This week, carrots are the star of the show. The ingredients in this recipe are the same as those in morning glory muffins: shredded carrots, raisins, orange zest, coconut, and walnuts. It was in Megan Gordon’s most recent book, Whole-Grain Mornings, that I discovered it.
Megan refers to the oatmeal as “porridge” in the headnote, which always makes me think of Goldilocks and her three bears. Even while oatmeal sounds a tiny bit sexier than porridge, it’s still just fancy-up peasant cuisine, in my opinion. Not that I’m against food from the lower classes. With their fine white flour and refined sugar, those royals weren’t doing themselves any favors. I like hearty whole grains to that stuff (am I revealing my peasant origins here?).
So let’s get back to Megan. She publishes recipes and tales on her blog, contributes to The Kitchn, owns a granola company, and manages to squeeze in time to create a fantastic cookbook. The book is packed with whole grain-based breakfast and brunch dishes that are arranged seasonally. I gladly accepted Megan’s offer to receive a review copy (because she makes a good breakfast) while hating myself for not having thought of such a brilliant idea earlier.
I was drawn to this recipe in the winter section. It’s not too sweet to taste like a treat, yet it’s filling enough to keep me full until lunch. Before I cooked this, I had almost forgotten about the steel-cut oats in the back of my cabinet. The oats you grew up eating, before they were rolled flat, are what are used to make rolled oats. They take a little longer to cook than traditional oats, but the extra time is well worth it because of how creamy they are.
Also read: Double Lemon Poppy Seed Muffins
I prefer to prepare large quantities of oats all at once. Then, in the morning, I can warm the oats while I prepare my coffee, which requires less time and effort than heating up one of those depressing packages of instant oatmeal. I typically add some plain yogurt to the mixture for protein and richness. (As an added bonus, yogurt cools the oats, which is convenient if you’re an overly enthusiastic breakfast eater like I am.) A new bowl tomorrow morning is something I’m looking forward to.
I want to attempt Megan’s method for making “the absolute best oatmeal,” which can be found at The Fauxmartha and A Couple Cooks, once I finish this batch. People, that’s about as seductive as oatmeal has ever been. Once I’m settled in my new home, I’ll probably have to make some saucy tomato poached eggs and attempt Laura’s take on the farro bowl. I am really excited!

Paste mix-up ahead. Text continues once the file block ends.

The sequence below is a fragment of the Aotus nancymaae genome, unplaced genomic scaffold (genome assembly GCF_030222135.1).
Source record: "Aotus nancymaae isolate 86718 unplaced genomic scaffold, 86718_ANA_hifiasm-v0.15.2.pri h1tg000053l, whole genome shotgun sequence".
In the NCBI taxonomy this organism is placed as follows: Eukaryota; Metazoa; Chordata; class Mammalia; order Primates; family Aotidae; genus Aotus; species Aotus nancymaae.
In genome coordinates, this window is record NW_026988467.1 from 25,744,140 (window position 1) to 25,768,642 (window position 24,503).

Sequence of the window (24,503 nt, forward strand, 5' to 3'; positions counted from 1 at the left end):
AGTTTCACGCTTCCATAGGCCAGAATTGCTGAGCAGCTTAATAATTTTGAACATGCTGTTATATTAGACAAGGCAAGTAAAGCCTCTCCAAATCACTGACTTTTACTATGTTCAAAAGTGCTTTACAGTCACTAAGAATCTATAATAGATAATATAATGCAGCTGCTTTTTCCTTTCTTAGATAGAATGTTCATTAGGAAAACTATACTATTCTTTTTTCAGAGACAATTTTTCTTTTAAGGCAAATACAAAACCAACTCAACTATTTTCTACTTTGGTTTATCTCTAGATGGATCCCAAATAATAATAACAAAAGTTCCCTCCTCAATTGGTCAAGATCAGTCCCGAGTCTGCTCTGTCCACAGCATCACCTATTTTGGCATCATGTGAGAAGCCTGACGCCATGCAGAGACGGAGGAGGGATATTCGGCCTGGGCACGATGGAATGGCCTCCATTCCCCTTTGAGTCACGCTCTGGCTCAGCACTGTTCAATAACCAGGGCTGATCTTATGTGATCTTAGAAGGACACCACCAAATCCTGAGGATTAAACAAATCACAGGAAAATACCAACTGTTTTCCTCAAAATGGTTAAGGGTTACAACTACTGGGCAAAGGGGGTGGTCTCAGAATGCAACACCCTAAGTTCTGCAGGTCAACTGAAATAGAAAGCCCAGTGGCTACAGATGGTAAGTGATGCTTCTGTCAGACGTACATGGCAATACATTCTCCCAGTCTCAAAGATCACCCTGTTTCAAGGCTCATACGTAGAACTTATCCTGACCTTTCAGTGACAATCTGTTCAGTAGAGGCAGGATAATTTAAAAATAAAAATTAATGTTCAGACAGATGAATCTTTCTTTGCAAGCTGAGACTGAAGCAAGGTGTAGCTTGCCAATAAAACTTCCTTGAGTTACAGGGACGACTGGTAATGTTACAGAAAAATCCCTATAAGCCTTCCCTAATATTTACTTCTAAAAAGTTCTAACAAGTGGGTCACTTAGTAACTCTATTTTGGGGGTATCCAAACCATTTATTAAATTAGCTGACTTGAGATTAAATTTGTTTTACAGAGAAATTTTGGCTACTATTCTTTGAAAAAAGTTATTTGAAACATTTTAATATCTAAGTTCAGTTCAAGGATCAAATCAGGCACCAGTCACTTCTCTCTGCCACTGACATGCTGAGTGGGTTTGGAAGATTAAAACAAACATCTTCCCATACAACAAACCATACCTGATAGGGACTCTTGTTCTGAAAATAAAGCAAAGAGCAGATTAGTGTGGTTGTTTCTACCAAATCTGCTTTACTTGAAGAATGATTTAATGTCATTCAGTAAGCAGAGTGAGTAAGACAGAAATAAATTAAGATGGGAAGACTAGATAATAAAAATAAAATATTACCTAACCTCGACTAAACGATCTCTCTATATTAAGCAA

- three water cups
- Light coconut milk, 1 cup (or milk of choice or another cup of water)
- steel-cut oats, 1 cup
- Grated carrots in a cup (about 2 large carrots)
- 2.3 cups of seedless raisins (I used golden raisins)
- 1/4 teaspoon cinnamon powder14 teaspoon of ginger, ground
- 14 teaspoon of nutmeg, ground
- 1/2 kosher salt spoon
- 12 cup large flakes of unsweetened coconut (I used a combination of large flakes and unsweetened shredded coconut because that’s what I had)
- 1 12 tablespoons grated orange zest (for me, this required 1 12 oranges)
- Vanilla extract, 1 teaspoon
- a spoonful or more of maple syrup (or honey or agave nectar or brown sugar)
- 12 cup chopped pecans or walnuts (optional but recommended)
- Bring the milk and water to a boil in a pot. Add the salt, cinnamon, ginger, nutmeg, raisins, carrots, and oats after stirring. Then, reduce the heat to low and partially cover the pot as you bring the mixture back to a boil.
- Without stirring, continue to cook the porridge until it starts to thicken and the oats are soft but chewy. Stir the oats after 25 minutes of cooking to inspect their texture (it might need a few more minutes of cooking).
- Add the coconut flakes, orange zest, and vanilla after removing from the heat. To taste, add maple syrup (or another sweetness). Before serving, let the oatmeal rest under cover for 5 minutes.
- When the edges of the walnut pieces are golden and they smell toasty, roast them in a skillet over medium-low heat, stirring often.
- Oatmeal should be served with a dash of milk or plain yogurt, some walnuts, and both.